Sugar is the refined juice extracted from the sugarcane plant, which resembles bamboo and has sappy, sweet pulp-filled stems, or from the sugar beet. Sugarcane, a plant native to eastern or southern Asia, was cultivated from early times in India and China.
Once, all sugar came in the form of large, tan–coloured, solid loaves, which had to be broken apart and crushed before use. Today, dark brown cakes of unrefined sugar known as kurozato are sold in Japan; in Mexico, cone-shaped loaves are called piloncillo; and in Colombia, loaf sugar is called panela. Cones of unrefined dark palm or cane sugar called jaggery or gur are used in India and Southeast Asia. The core of fresh sugarcane stems may be chewed or used as an edible skewer for grilling shrimp. Fresh sugarcane juice, called guarapo, is popular in Latin America and the Caribbean.
All partially refined sugar products have special flavours due to residual plant substances or substances created by the manufacturing process. Fully refined white sugars have virtually no flavour apart from their sweetness and differ only in crystal size. Both beet and cane sugars are 99.95 percent sucrose, but many bakers claim that the remaining .05 percent of trace minerals and proteins makes a difference, and that cane sugar performs better. Some manufacturers don’t specify whether their product is beet sugar or cane sugar.
In sugar refining, molasses is separated from the sugar crystals after each of three or more boiling or extraction processes. The highest grade of molasses is made from clarified, reduced, and blended sugarcane juices without any sugar extracted. Bitter–tasting blackstrap molasses (black treacle in Great Britain), obtained from the last boiling, contains the lowest sugar content but the most vitamins, minerals, and trace elements. In Britain, light cane sugar syrups (treacle, golden syrup, or invert sugar syrup) are popular. Note that only sugarcane is used to make molasses for the table, whereas sugar beets, palm, corn, maple, and sorghum may all be used to make syrups and crystallized sugars.
Granulated sugar is a highly refined, multi–purpose sugar, with medium–sized grains (measuring 0.5mm), this is the most common form of sugar. It is the everyday sugar of Europe and North America, to be used when a recipe does not specify another type. Granulated sugar is obtained from sugar cane or sugar beet. It is produced by allowing raw sugar to crystallise, treating it with chemicals, filtering it several times, and then drying it to prevent it from clumping.
Granulated sugar is also available in fine, sieved varieties. A light–golden, raw form of granulated sugar that is only lightly processed is also available and gives a more complex and rounded flavour to dishes. Storage
Keep in a cool, dry cupboard away from heat or moisture to ensure that the grains remain separated. Preparation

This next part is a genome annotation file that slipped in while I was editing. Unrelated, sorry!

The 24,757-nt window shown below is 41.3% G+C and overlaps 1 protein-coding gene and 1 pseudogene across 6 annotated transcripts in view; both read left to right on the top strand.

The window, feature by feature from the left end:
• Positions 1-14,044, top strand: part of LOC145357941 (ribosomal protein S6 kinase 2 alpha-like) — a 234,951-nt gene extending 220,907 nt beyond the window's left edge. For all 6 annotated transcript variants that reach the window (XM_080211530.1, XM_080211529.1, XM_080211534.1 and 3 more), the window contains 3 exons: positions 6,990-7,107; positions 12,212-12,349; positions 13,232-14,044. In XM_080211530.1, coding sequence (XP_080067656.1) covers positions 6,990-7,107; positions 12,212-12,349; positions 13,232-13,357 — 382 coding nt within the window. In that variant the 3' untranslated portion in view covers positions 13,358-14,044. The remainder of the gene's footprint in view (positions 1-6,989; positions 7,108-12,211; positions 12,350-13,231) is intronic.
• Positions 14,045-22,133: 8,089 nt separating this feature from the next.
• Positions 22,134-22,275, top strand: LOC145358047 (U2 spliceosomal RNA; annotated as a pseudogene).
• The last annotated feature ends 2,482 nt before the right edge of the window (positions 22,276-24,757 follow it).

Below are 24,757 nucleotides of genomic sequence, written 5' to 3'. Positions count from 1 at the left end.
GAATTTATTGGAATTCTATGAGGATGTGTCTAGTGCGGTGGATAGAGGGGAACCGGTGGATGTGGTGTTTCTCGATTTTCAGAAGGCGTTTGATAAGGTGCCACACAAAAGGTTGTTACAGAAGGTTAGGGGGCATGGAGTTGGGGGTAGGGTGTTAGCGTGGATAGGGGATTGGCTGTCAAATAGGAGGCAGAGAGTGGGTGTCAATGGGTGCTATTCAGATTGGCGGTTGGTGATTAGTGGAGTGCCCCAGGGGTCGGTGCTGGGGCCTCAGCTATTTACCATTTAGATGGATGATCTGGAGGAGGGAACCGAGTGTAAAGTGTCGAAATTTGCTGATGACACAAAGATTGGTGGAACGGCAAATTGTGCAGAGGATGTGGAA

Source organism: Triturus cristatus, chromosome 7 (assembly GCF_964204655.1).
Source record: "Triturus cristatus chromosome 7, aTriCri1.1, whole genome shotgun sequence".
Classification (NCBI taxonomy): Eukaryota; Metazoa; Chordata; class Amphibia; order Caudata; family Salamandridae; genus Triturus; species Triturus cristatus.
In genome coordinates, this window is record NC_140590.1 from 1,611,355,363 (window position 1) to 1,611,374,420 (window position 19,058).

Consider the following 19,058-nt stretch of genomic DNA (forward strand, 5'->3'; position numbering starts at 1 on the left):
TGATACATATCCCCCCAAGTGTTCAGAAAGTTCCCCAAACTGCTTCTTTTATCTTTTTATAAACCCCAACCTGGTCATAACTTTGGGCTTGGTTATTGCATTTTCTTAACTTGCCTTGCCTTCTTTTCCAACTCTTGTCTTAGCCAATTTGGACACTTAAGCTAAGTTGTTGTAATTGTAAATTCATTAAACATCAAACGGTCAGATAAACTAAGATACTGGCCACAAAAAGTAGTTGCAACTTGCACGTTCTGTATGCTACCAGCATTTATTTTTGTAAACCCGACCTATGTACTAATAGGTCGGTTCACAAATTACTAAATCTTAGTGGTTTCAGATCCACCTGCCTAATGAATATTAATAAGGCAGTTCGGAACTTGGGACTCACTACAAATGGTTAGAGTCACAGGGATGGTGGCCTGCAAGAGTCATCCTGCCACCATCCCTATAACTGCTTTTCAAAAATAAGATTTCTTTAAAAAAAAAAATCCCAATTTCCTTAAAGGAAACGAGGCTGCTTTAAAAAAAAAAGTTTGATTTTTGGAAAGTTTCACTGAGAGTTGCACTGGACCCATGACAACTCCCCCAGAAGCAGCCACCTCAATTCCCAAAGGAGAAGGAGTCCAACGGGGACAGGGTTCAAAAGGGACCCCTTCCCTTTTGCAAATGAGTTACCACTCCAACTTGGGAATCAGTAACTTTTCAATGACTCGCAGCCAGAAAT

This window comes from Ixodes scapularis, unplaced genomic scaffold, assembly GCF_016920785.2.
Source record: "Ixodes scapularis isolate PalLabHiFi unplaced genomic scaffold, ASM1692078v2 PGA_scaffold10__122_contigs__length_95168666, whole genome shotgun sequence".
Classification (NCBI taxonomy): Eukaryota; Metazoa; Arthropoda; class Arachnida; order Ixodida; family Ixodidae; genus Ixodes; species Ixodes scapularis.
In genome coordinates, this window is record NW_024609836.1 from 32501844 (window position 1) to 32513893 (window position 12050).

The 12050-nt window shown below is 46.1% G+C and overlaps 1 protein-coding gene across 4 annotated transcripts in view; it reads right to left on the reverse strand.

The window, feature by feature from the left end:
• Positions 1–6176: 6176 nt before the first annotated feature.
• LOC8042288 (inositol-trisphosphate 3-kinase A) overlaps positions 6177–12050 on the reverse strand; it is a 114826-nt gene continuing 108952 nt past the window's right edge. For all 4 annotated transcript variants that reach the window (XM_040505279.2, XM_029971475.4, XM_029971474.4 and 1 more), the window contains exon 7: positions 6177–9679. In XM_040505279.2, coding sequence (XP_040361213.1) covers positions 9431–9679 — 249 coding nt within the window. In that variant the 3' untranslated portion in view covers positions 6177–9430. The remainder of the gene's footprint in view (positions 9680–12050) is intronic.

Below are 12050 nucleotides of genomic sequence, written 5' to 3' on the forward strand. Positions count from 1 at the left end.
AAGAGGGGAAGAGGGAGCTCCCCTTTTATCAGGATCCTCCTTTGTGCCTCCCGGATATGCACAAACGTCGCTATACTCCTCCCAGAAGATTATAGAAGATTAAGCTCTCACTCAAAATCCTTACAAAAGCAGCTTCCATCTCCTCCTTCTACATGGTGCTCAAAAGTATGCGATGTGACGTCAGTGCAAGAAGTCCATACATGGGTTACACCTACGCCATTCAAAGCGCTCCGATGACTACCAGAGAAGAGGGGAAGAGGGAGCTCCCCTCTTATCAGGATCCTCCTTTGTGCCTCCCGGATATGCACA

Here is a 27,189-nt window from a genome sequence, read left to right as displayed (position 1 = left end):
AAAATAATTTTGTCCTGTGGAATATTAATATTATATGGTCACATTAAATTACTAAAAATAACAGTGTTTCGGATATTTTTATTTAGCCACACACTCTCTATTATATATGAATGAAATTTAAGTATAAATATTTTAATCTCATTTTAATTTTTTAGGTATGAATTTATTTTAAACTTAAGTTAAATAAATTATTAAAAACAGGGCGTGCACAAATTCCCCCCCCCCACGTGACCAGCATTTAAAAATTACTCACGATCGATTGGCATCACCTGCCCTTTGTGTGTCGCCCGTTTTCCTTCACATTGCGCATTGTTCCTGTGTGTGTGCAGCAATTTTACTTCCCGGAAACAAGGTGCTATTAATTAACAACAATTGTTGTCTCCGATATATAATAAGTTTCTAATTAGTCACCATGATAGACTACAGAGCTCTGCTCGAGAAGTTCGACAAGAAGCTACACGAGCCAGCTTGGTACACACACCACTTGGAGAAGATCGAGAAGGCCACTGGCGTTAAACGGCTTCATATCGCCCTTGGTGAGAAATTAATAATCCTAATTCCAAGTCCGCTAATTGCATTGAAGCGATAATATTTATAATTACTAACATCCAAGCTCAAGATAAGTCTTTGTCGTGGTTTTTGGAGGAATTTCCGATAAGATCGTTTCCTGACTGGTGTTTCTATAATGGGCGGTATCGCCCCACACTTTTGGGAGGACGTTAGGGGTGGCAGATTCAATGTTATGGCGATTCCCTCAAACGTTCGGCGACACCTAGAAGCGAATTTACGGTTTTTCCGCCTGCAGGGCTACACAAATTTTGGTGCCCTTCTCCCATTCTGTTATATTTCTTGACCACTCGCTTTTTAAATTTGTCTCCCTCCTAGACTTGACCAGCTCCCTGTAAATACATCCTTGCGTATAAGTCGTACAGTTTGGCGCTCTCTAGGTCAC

Use granulated sugar in hot drinks, cereals, baking, jams and marmalades. Sift before use to remove any clumps.
Pearl sugar also called nib sugar or hail sugar is a product of refined white sugar. The sugar is very coarse, hard, opaque white, and does not melt at temperatures typically used for baking. The product usually is made by crushing blocks of white sugar, then sifting to obtain fragments of a given diameter. Pearl sugar is commonly used to decorate pastries, cookies, and buns.
Light Brown Sugar
Light brown sugar is refined white sugar with a small amount of molasses added in. It has a wet, sandy texture – though less sticky than muscovado sugar – and a delicate caramel flavour. Use it for making any baked goods, as well as in savoury dishes.
Dark Brown Sugar
Like its lighter counterpart, dark brown sugar is refined white sugar with molasses added in. It contains more molasses than light brown sugar, which gives it a stronger more intense flavour. Light and dark brown sugar can be used interchangeably.
Confectioners’ sugar, also referred to as powdered sugar or icing sugar or 10x sugar, is a finely ground sugar made by milling normal granulated sugar into a powdered state. It usually contains a small amount of anti–caking agent to prevent clumping and improve flow. Although most often produced in a factory, it can also be made by putting normal sugar in a coffee grinder, or crushing it by hand in a mortar and pestle.
Icing sugar comes in different grades according to how finely the sugar is milled, denoted by the number of Xs on the packet. Storage
Icing sugar easily absorbs moisture and odours – keep in an airtight container in a cool, dark place. Unopened packets of icing sugar can be stored for up to two years. Preparation
Because of its fine texture, icing sugar has a tendency to lump together (despite the addition of anti–caking agents such as cornstarch in commercial varieties), so sift it before use. Other considerations
Icing sugar can sometimes include wheat starch or cornstarch to keep the sugar soft and powdery, and so may not be suitable for coeliacs – check the packaging carefully before buying. Specialist bake shops may stock starch–free ‘pure’ icing sugar – as such, it may be lumpy and will require extra sifting before use. Pure icing sugar is preferred for making royal icing as the result will keep its shape better when piped or moulded.
This is the British term for sugar with small grains that are between granulated and icing sugar in terms of fineness. It is sometimes spelled castor sugar, and is known as ‘superfine’ sugar in America. Caster sugar is obtained from sugar cane or sugar beet, and is valued for its quick–dissolving properties. The usual refined white variety of caster sugar will have been treated to remove molasses, and so will be free-flowing.